god! 15 pages of fictitious testimony entered into the record books??? reading about how these guys are entering fictitious testimony into the record books you would figure they were a bunch of mafia criminals engaged in some nefarious illegal activity - or maybe white collor criminals cooking the books in their plans to steal millions. well they are criminals in a street gang called the U.S. Senate and they steal money from US and cook the books to make themselfs look good. read on!
Senators' fictitious testimony clouds case
Dan Eggen Washington Post Mar. 29, 2006 12:00 AM
WASHINGTON - According to the official Congressional Record of Dec. 21, 2005, Sens. Lindsey Graham, R-S.C., and Jon Kyl, R-Ariz., held a long conversation on the Senate floor about an amendment bearing Graham's name that restricts the legal rights of detainees in the military prison in Guantanamo Bay, Cuba.
"I agree entirely," Graham responds to Kyl at one point. Kyl says later, "I have just been handed a memorandum on this subject." Another Republican senator, Sam Brownback of Kansas, interrupts the two with his own commentary.
But those exchanges never actually occurred. Instead, the debate, which runs 15 pages and brims with conversational flourishes, was inserted into the Congressional Record minutes before the Senate gave final approval to the legislation.
In legal briefs to the Supreme Court, which took up the issue Tuesday, the Justice Department cites the material as evidence that Congress intended the Detainee Treatment Act to retroactively invalidate pending legal challenges by hundreds of detainees held in Guantanamo Bay. Graham and Kyl themselves submitted a friend-of-the-court brief asserting the same thing.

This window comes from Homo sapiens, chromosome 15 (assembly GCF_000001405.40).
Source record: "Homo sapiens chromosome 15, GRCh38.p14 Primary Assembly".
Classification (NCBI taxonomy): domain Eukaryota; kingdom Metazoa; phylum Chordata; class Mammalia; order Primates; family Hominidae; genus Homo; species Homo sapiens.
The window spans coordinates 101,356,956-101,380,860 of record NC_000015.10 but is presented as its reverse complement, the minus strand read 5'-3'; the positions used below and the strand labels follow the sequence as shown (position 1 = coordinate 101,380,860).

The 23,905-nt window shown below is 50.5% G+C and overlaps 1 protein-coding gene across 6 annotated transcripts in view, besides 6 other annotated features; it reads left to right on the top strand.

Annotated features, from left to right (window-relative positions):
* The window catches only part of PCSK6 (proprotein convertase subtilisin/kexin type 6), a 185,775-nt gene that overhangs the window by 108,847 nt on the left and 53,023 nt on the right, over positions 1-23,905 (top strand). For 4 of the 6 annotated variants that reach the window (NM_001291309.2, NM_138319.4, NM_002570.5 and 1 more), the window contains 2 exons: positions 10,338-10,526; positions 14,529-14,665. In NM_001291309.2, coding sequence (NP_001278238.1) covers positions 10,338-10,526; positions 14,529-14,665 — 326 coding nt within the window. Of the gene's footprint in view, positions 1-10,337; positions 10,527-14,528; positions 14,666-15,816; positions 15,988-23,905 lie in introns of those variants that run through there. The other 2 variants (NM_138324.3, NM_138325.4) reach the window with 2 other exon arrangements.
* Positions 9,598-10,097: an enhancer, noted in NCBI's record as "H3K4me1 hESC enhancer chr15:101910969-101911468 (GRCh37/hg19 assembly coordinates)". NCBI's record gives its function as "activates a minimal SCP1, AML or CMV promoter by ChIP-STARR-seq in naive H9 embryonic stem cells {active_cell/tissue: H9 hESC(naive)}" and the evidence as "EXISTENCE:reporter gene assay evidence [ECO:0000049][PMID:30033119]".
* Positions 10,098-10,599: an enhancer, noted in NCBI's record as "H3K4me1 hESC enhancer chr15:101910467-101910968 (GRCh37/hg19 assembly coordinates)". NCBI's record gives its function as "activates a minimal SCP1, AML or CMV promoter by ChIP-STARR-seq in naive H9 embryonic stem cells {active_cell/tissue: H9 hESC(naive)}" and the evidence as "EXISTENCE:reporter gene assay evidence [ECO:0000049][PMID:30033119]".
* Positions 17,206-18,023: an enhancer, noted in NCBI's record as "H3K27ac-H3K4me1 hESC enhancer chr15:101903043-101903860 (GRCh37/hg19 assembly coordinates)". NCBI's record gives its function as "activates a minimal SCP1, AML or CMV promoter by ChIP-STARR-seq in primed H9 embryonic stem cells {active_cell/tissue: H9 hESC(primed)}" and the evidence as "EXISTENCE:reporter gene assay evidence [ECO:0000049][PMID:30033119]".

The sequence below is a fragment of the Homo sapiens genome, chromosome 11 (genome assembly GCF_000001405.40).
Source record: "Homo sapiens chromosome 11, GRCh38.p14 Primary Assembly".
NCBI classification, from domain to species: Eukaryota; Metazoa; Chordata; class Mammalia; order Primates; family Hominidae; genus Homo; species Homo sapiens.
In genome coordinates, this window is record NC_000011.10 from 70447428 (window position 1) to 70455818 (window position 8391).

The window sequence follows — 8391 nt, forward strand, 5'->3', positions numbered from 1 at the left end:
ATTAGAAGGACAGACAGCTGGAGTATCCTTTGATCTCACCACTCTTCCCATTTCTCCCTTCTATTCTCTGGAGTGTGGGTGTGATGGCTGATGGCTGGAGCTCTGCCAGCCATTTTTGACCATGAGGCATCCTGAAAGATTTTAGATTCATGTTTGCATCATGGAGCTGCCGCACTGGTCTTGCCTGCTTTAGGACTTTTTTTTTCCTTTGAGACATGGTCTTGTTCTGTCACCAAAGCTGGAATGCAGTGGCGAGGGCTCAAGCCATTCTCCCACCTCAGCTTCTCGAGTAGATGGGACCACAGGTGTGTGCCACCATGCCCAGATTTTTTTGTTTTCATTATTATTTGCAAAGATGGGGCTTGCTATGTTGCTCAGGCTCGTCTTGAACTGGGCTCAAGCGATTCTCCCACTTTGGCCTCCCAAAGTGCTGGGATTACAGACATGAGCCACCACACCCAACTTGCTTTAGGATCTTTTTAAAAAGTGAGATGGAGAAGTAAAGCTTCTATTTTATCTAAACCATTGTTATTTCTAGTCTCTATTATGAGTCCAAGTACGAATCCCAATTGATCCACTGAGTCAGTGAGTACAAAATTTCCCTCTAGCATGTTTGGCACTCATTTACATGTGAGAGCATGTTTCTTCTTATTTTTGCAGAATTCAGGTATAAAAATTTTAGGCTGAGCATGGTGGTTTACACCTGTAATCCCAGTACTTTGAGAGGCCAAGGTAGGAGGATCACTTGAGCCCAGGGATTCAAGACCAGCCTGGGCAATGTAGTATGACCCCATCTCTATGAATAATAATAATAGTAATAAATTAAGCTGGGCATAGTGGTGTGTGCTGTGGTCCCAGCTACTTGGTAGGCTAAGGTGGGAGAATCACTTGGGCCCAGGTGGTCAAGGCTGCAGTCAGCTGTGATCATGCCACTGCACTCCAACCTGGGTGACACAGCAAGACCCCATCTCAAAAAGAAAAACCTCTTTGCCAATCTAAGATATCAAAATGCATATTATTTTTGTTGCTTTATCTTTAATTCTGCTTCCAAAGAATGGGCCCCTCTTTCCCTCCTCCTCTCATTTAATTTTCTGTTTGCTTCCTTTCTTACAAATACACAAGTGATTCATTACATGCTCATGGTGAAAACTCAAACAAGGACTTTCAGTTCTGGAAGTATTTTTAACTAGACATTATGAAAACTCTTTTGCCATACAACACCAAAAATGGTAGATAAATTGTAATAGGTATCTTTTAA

Some Democrats, including Sen. Carl Levin, D-Mich., whose name is also on the amendment to the law, have argued otherwise.
The inserted floor debate, known in Senate parlance as a "colloquy," has since become an intriguing side issue in the case of Salim Ahmed Hamdan, Osama bin Laden's former driver, whose case was at issue Tuesday before the court.
Hamdan's attorneys complained about the colloquy in a recent legal filing, and the provenance of Graham's and Kyl's comments has drawn recent attention on legal Web sites and Slate.com.
The briefs filed in support of the government do not make clear that the Graham-Kyl debate was manufactured.
In their friend-of-the-court brief, filed in February, Graham and Kyl note that the "Congressional Record is presumed to reflect live debate except when the statements therein are followed by a bullet ... or are underlined ..."
The Graham-Kyl exchange is not marked in either way, though a C-SPAN recording and other records make clear that the discussion never happened.